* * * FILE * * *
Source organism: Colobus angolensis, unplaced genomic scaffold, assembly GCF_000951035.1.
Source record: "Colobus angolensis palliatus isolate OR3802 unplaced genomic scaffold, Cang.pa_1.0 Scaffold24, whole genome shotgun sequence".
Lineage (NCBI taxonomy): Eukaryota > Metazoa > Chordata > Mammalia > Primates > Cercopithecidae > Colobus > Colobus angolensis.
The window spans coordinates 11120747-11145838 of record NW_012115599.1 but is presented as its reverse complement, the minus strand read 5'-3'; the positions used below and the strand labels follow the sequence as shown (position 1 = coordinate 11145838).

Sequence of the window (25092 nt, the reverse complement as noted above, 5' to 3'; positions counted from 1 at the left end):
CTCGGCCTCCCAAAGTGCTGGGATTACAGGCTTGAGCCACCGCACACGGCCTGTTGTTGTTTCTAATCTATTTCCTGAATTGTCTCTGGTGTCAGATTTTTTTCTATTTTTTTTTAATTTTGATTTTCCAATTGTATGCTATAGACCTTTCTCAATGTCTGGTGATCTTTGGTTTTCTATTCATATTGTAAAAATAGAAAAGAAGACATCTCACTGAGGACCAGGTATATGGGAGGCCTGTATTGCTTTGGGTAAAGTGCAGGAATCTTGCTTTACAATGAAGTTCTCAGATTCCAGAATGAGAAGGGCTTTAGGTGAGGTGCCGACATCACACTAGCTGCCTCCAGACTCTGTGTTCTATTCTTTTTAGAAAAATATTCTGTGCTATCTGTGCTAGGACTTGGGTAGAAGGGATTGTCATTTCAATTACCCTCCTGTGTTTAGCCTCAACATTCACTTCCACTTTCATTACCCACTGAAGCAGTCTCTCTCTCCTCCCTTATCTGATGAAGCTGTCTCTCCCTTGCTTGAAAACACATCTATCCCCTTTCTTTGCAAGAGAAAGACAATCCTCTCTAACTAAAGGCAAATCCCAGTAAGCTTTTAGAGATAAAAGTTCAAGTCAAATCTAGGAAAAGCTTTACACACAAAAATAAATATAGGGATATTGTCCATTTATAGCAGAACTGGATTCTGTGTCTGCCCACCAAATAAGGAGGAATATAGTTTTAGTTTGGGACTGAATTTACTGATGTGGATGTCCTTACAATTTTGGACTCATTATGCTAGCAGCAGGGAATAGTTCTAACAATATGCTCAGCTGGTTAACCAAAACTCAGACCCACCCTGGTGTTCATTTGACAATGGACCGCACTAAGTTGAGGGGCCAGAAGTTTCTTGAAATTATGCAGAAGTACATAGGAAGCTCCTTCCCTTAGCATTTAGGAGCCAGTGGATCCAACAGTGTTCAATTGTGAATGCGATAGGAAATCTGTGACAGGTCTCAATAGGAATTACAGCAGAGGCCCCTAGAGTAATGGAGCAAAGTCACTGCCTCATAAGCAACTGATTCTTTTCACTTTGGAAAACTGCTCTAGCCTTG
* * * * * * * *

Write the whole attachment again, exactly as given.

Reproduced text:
Source organism: Colobus angolensis, unplaced genomic scaffold, assembly GCF_000951035.1.
Source record: "Colobus angolensis palliatus isolate OR3802 unplaced genomic scaffold, Cang.pa_1.0 Scaffold24, whole genome shotgun sequence".
Lineage (NCBI taxonomy): Eukaryota > Metazoa > Chordata > Mammalia > Primates > Cercopithecidae > Colobus > Colobus angolensis.
The window spans coordinates 11120747-11145838 of record NW_012115599.1 but is presented as its reverse complement, the minus strand read 5'-3'; the positions used below and the strand labels follow the sequence as shown (position 1 = coordinate 11145838).

Sequence of the window (25092 nt, the reverse complement as noted above, 5' to 3'; positions counted from 1 at the left end):
CTCGGCCTCCCAAAGTGCTGGGATTACAGGCTTGAGCCACCGCACACGGCCTGTTGTTGTTTCTAATCTATTTCCTGAATTGTCTCTGGTGTCAGATTTTTTTCTATTTTTTTTTAATTTTGATTTTCCAATTGTATGCTATAGACCTTTCTCAATGTCTGGTGATCTTTGGTTTTCTATTCATATTGTAAAAATAGAAAAGAAGACATCTCACTGAGGACCAGGTATATGGGAGGCCTGTATTGCTTTGGGTAAAGTGCAGGAATCTTGCTTTACAATGAAGTTCTCAGATTCCAGAATGAGAAGGGCTTTAGGTGAGGTGCCGACATCACACTAGCTGCCTCCAGACTCTGTGTTCTATTCTTTTTAGAAAAATATTCTGTGCTATCTGTGCTAGGACTTGGGTAGAAGGGATTGTCATTTCAATTACCCTCCTGTGTTTAGCCTCAACATTCACTTCCACTTTCATTACCCACTGAAGCAGTCTCTCTCTCCTCCCTTATCTGATGAAGCTGTCTCTCCCTTGCTTGAAAACACATCTATCCCCTTTCTTTGCAAGAGAAAGACAATCCTCTCTAACTAAAGGCAAATCCCAGTAAGCTTTTAGAGATAAAAGTTCAAGTCAAATCTAGGAAAAGCTTTACACACAAAAATAAATATAGGGATATTGTCCATTTATAGCAGAACTGGATTCTGTGTCTGCCCACCAAATAAGGAGGAATATAGTTTTAGTTTGGGACTGAATTTACTGATGTGGATGTCCTTACAATTTTGGACTCATTATGCTAGCAGCAGGGAATAGTTCTAACAATATGCTCAGCTGGTTAACCAAAACTCAGACCCACCCTGGTGTTCATTTGACAATGGACCGCACTAAGTTGAGGGGCCAGAAGTTTCTTGAAATTATGCAGAAGTACATAGGAAGCTCCTTCCCTTAGCATTTAGGAGCCAGTGGATCCAACAGTGTTCAATTGTGAATGCGATAGGAAATCTGTGACAGGTCTCAATAGGAATTACAGCAGAGGCCCCTAGAGTAATGGAGCAAAGTCACTGCCTCATAAGCAACTGATTCTTTTCACTTTGGAAAACTGCTCTAGCCTTG